When Jerry walked up I saw the quiet smile in his eyes and his rosy cheeks behind his beard. I was safe. He handed me a new radiation badge, said the other stuff wouldn’t matter, and called me a knuckle-head. I was okay with him. Whew!
Being okay with my teacher was a relief, but most important to me was impressing the X-ray techs who worked in the radiology department. Looking back as a survivor, I would describe the techs to be one large mass of angry bees. I was the dumb kid who threw a rock at their hive, and now they were buzzing around furiously, giving as many little stings as they could but unable to actually kill me or get rid of me. And I stood there and was forced to take all those stings.
Hospital staff eat their young.
At the time, however, I felt as though they were welcoming, sweet, and slightly funny group of co-workers. A few of the women were returning from maternity leave, others were on the verge of a wedding, and the guys seemed laid-back and cheerful. They blew around all day, busy in their work, trying to spare moments to get to know their new students. There were six of us at the hospital that semester, a full house. I was glad to have Beth at my side. She really was a pillar of strength for me.
There’s no such thing as routine in the hospital. And those who work there have completely forgotten that outsiders don’t know what they know. We students stumbled through our first exams, not knowing exactly what to do but trying to pretend otherwise. The staff was light hearted, smiling, laughing sometimes. I was doing my first exams totally alone my first day. My nerves were causing me to shake.
The thrill was indescribable. I was so joyous, invigorated, alive with the knowledge that I really, truly enjoyed Radiography. Thank God, because I was sticking to it no matter what.
After a few short days, the mood of the techs slowly shifted. Jerry and Alice weren’t coming to the clinical sites as often and we were unguarded. We began to relax a little more, and by ‘we’ I mean ‘them.’ I was still striving to be a shining star amongst the others. I respectfully stood the entire time. I made sure to do homework on down time, I always kept a vigil eye on my assigned room. I cleaned consistently. I always responded to any request with energy and enthusiasm. I was shocking myself with the positive attitude I was mustering.
But all the techs wanted to do was fawn over the tall guy in our class, Douche. I don’t like him very much so that is his name for the purposes of my story. Douche liked to make jokes about women’s anatomy and then make suggestive comments to the pretty girls all day. He was in his thirties with a daughter he never sees or talks about, while in school he lived off the government with some roommates and didn’t have a job. That’s Douche McGee! But the techs freaking loved him. They laughed and followed him around and showed him the best stuff.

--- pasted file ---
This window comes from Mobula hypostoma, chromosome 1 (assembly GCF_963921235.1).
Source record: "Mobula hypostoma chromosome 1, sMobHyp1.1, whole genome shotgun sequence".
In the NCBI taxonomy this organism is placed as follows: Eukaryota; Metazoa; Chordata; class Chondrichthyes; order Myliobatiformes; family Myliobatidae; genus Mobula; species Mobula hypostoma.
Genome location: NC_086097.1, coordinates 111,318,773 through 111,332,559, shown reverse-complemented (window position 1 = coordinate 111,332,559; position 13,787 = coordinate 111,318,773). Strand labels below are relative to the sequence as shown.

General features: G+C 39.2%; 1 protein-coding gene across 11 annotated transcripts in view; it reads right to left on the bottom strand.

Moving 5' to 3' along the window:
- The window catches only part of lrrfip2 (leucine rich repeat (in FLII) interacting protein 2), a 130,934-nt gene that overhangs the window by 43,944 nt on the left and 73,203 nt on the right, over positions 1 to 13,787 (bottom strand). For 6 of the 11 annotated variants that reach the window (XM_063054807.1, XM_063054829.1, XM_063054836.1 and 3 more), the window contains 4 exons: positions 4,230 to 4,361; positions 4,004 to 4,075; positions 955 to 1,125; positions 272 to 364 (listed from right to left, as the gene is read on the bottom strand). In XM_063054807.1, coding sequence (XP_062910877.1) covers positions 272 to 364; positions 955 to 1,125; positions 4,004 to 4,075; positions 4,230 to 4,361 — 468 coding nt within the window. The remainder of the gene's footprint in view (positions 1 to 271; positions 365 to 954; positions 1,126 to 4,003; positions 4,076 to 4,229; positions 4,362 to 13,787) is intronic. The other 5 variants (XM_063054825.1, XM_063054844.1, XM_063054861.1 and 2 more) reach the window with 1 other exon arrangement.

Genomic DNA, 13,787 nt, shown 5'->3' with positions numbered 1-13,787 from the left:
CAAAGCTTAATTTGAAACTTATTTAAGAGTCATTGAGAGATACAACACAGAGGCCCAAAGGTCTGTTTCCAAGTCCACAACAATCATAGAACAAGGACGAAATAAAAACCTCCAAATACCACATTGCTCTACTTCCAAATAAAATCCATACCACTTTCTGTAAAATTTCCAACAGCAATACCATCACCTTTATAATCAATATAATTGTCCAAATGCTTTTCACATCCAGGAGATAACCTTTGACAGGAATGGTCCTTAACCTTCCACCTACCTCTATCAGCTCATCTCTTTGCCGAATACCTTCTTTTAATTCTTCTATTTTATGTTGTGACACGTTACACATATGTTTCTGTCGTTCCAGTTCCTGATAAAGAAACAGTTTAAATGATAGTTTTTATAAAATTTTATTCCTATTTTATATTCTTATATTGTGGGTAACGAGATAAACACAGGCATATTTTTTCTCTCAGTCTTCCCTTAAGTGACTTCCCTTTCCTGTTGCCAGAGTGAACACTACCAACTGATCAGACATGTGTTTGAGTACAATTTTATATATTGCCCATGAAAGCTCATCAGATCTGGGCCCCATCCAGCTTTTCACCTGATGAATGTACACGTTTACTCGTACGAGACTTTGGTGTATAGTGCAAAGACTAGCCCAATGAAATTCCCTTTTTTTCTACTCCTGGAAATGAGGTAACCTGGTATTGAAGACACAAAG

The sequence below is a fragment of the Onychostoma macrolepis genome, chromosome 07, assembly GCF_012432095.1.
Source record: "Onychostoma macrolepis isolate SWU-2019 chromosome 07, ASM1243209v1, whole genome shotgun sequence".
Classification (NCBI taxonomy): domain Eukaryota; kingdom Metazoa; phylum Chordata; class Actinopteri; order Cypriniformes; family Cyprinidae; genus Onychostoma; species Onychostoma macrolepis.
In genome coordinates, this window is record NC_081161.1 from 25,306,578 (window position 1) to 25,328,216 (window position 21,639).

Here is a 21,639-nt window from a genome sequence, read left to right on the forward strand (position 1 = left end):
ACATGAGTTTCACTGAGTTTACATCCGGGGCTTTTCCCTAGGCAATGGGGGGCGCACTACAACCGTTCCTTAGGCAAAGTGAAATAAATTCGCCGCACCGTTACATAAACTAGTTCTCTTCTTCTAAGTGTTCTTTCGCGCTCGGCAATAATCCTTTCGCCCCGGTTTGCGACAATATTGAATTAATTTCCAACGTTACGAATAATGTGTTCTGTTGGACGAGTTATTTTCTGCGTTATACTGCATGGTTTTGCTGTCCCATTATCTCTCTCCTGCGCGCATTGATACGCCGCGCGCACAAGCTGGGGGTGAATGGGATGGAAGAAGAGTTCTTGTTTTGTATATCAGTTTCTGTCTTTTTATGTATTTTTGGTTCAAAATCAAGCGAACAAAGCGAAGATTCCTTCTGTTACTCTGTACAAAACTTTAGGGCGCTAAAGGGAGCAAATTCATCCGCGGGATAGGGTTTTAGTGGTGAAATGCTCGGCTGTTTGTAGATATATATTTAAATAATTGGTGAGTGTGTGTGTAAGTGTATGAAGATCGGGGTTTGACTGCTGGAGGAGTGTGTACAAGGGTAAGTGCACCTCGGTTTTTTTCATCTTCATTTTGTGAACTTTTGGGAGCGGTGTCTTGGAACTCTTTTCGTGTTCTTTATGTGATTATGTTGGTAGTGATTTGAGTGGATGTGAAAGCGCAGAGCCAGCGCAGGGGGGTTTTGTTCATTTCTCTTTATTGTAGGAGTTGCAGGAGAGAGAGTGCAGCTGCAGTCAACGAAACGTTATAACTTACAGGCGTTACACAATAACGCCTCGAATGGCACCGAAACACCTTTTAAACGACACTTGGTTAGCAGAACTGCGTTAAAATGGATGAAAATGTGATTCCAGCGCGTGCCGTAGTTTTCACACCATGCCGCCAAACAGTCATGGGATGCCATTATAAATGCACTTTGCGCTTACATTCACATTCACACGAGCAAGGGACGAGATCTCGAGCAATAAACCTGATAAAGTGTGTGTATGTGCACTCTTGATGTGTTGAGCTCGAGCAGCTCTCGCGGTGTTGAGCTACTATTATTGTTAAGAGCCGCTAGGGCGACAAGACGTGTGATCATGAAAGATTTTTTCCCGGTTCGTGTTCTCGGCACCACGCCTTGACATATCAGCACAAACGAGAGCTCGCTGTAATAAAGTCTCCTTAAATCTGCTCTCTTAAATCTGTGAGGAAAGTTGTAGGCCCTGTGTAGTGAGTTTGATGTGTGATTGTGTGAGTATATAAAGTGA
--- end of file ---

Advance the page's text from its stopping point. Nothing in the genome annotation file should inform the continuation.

When he was busy flirting with someone else or slacking off out of sight, they talked to my classmates about Big Brother, Jersey Shore, and what the hell is that other one… Bachelor something. Ugh. I would ask a question about X-ray stuff and they’d look at me like I had down syndrome and they hadn’t noticed it until recently. That kind of stuff I could put up with. I could deal with them not liking me, making catty comments, rolling their eyes, trying to degrade me and make me feel dumb in their subtle and whispering way. That was manageable. But one day…
Toward the end of the semester, I was starting to get my groove. I was doing chest X-rays alone and feeling good about that. But babies were another story altogether. They weren’t common, and I have no children of my own. I’m not comfortable manhandling someone else’s something-month old. Eek. But it’s all apart of the job so whatever.
The parents come in and I ask the sweetest of the catty techs to assist me as I was nervous. There is a dreadful device called a Pig-o-Stat that babies are strapped to for X-rays. We strap the baby in, I show the parents where to stand safely away from the radiation, and the baby starts to cry. Well, of course he’s crying. He’s unable to see Mom and he’s cold and in pain and immobilized. I might’ve cried, too. But the tech flips a lid, acts like a baby crying is the worst thing that could happen and starts to scream at me.
“Turn the knob! Set it to two point five! No, on the chart! Just shoot the picture, alright, just shoot it!”
Yeah. Professional. Well after the patient is done and the parents take him away, the tech gathers all the students into the room.
“I need to explain how to do chest X-rays since I’ve noticed it’s troubling some of you,” she says.
Little sting. Manageable. Since there’s six of us, only two can fit in the control room she’s demonstrating. Being one of six, I was not in the control room with three other people. The tech leans over and says, “Jenni, you need to get in here and watch this since you are the one who can’t work this thing.”
Ouch. That wasn’t just a bee sting, that was a freaking bullet. Just call me out, why don’t you? Make me look like an idiot in front of people who already don’t know what to do with me. She had no right to talk to me that way. Who was she, the most perfect queen of perfectness? She must have forgotten that once she was just like me. Just a student with no clue.
I’d like to take this moment to step on the low road and call her a bitch. Ah, that feels good.
I drove home that night with frayed nerves and no self-esteem. Yeah, I cried. I wondered what the hell I was doing. One of fifteen, but I didn’t belong with them. I was so unlike them, so much worse. I felt this immense dread, this terrible looming despair that I had once again joined a college for the wrong thing. I had wasted even more time and money pursuing a career I had no right engaging.
The last day of the semester I sat in the chair like a woman defeated. I listened to the ridiculous joke Nick Flush was trying to tell me and only gave him a polite smile. I had next semester to look forward to, but the thought was more threatening than hopeful. I’d be going to a new hospital. I’d be dealing with a whole new clan of bitches and snarling cats and buzzing bees. I didn’t know how much more I could take.
I had gone from this bubbly, excited, eager girl to this slumpy and bee-stung hag. My face still grinned and my grades still soared, but inside I was definitely not shining. Ah, yes. Victory.